The language of love does not, in any way, correspond with the language of desire.
When one person, or even one being, loves another, their primary concern always lies
with how to remove the suffering and pain of another. It begins, continues and ends with thinking about ways to bring pleasure and happiness to another, and will even focus upon the needs and wishes of all beings. This is not because it is trying in any way to deceive another simply to fulfill its own selfish gratifications.
Love aims to avoid creating losses for another person or being. Simply, it aims to protect
the integrity, morality and self-respect of another person. Desire attempts to do the opposite. Desire does not care if damage is created in the experience of another person. It cares nothing for the self-respect, morality or aims of another.
Love aims to protect and nurture the happiness, contentment and health of people and all
beings. It has no interest in trampling on the needs of others in order to bring about some superficial, short-lived and impermanent experience of satisfaction.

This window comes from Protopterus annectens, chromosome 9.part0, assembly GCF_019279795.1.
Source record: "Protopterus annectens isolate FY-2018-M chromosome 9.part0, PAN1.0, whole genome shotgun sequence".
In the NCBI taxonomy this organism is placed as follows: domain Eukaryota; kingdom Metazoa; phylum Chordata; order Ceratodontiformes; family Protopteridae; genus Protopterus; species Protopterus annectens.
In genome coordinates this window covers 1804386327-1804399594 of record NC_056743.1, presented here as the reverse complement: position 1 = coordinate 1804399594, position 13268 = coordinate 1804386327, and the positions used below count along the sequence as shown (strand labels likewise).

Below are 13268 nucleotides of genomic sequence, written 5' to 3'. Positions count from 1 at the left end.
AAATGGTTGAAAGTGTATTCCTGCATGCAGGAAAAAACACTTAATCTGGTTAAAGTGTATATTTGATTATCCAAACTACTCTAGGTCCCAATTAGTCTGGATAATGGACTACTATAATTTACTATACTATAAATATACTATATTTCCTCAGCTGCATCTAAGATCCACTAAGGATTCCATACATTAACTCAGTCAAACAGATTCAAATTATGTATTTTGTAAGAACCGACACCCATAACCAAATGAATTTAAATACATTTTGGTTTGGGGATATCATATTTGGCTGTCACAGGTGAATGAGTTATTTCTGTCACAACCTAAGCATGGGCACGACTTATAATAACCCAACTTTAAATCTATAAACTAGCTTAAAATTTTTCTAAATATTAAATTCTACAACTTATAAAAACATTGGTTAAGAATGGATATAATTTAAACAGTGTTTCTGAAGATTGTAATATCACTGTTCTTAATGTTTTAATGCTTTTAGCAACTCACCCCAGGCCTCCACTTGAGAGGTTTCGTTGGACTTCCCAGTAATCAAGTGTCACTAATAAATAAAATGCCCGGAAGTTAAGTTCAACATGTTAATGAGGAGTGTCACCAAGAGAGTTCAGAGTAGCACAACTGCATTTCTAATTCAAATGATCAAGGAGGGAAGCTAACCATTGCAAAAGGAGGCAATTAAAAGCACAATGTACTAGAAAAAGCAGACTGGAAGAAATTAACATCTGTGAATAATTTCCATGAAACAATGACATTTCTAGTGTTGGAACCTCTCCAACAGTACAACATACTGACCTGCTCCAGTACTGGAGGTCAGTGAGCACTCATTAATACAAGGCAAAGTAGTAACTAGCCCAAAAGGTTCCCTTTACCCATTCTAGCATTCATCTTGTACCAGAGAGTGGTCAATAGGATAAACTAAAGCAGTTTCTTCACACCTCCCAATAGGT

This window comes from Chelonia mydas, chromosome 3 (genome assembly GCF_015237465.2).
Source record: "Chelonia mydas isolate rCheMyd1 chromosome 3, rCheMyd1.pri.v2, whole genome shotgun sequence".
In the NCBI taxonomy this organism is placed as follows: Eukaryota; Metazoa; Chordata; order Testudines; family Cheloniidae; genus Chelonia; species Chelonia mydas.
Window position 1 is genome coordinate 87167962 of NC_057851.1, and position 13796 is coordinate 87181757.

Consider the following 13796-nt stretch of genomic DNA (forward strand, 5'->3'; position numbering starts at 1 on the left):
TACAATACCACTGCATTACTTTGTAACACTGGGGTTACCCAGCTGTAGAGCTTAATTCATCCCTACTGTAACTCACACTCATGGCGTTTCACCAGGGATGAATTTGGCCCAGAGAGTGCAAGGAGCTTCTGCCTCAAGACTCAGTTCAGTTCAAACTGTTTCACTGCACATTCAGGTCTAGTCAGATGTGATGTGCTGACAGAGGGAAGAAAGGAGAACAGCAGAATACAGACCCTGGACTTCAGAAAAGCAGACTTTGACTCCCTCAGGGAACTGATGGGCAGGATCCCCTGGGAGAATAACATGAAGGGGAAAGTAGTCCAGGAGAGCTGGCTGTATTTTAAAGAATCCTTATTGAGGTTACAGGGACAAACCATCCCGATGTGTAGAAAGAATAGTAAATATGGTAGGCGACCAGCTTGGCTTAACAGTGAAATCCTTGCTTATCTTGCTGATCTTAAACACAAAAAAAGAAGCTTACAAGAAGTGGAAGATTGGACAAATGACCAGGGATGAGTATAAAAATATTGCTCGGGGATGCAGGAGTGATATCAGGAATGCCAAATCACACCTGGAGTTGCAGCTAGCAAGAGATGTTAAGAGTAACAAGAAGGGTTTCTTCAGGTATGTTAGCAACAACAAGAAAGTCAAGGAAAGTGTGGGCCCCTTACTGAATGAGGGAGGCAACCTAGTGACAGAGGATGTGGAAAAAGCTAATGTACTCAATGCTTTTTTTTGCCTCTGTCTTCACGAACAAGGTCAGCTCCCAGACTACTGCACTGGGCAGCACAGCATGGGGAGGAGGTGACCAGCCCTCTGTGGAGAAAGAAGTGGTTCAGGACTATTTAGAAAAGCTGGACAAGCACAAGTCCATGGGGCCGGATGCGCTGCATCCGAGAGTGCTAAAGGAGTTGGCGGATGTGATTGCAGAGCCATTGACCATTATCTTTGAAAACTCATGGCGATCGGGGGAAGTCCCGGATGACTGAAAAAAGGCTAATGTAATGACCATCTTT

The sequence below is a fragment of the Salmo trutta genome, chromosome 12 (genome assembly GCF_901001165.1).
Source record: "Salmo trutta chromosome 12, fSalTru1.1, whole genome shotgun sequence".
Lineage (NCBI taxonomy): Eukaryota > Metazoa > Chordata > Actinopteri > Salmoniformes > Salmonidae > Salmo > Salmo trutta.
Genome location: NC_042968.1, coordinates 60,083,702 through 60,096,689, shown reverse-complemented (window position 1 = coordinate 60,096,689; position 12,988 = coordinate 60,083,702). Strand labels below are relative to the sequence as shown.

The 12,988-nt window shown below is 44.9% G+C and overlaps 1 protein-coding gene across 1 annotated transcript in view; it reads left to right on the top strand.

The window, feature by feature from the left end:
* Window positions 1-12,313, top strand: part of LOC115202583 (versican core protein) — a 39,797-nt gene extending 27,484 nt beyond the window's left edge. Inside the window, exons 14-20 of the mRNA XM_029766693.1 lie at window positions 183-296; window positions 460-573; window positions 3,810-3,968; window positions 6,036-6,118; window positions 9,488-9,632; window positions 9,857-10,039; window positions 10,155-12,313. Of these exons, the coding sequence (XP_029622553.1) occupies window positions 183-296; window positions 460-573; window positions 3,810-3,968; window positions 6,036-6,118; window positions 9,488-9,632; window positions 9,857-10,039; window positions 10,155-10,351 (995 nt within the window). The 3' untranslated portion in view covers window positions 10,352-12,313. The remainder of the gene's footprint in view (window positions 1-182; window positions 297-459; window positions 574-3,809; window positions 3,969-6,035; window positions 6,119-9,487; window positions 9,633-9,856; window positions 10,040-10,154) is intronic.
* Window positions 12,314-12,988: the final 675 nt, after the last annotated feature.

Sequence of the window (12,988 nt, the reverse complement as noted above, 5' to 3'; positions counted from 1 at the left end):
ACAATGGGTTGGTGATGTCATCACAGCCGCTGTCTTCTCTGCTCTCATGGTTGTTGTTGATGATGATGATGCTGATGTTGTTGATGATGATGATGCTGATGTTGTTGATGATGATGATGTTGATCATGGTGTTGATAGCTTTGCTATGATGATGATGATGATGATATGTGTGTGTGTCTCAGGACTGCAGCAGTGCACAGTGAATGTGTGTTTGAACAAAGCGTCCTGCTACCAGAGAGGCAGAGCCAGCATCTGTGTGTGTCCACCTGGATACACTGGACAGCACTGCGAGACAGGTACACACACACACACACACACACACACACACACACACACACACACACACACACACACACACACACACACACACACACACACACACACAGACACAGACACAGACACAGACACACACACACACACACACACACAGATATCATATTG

In my experience, the Buddha will think, devise and perform limitless actions aimed at protecting, nurturing and sustaining the happiness and fulfillment of another person. He has no commonality whatsoever in the mundane, selfish and destructive motivations of ordinary, self-possessed beings. An ordinary being, on the other hand, has no thought or care about the consequences of his self-centered actions. An ordinary being with no insight or love will, without hesitation, create suffering and misery in the mind and experience of another. True, deep, endless love, aims to transcend the boundaries of space, thought and time. It can move beyond the limitations of the human form and reach far into the realms of space to bring peace, contentment and joy.
May all beings identify, recognize and be conjoined with the supramundane love of a Buddha. May they transcend their sufferings and recognize without any shadow of a doubt, that a Buddha can and will free all beings from their limited, miserable lives and transport them to a state of never-ending happiness, peace and everlasting joy.
 Desire means thirst. Like drinking salt water. A taste that cannot be satisfied. Quote from The Buddha
Copyright © Vanessa Anne Walsh 2011